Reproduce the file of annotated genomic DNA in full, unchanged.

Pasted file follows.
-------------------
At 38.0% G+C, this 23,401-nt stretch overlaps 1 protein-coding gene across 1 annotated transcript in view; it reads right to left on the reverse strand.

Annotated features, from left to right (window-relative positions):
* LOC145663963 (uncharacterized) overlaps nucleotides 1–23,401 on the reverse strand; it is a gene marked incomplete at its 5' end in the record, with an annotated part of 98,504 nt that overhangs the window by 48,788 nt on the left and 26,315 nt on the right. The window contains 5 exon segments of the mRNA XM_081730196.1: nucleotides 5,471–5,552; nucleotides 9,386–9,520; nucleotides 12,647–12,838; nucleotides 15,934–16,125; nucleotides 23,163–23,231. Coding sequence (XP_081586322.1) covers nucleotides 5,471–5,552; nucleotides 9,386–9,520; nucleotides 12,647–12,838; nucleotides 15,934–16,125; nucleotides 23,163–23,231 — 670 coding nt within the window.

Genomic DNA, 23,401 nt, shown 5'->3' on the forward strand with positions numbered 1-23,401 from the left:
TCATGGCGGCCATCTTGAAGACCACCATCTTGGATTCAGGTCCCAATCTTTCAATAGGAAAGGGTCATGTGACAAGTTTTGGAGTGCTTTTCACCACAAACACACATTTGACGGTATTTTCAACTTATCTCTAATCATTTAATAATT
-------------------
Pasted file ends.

At 38.0% G+C, this 23,401-nt stretch overlaps 1 protein-coding gene across 1 annotated transcript in view; it reads right to left on the reverse strand.

Annotated features, from left to right (window-relative positions):
* LOC145663963 (uncharacterized) overlaps nucleotides 1–23,401 on the reverse strand; it is a gene marked incomplete at its 5' end in the record, with an annotated part of 98,504 nt that overhangs the window by 48,788 nt on the left and 26,315 nt on the right. The window contains 5 exon segments of the mRNA XM_081730196.1: nucleotides 5,471–5,552; nucleotides 9,386–9,520; nucleotides 12,647–12,838; nucleotides 15,934–16,125; nucleotides 23,163–23,231. Coding sequence (XP_081586322.1) covers nucleotides 5,471–5,552; nucleotides 9,386–9,520; nucleotides 12,647–12,838; nucleotides 15,934–16,125; nucleotides 23,163–23,231 — 670 coding nt within the window.

Genomic DNA, 23,401 nt, shown 5'->3' on the forward strand with positions numbered 1-23,401 from the left:
TCATGGCGGCCATCTTGAAGACCACCATCTTGGATTCAGGTCCCAATCTTTCAATAGGAAAGGGTCATGTGACAAGTTTTGGAGTGCTTTTCACCACAAACACACATTTGACGGTATTTTCAACTTATCTCTAATCATTTAATAATT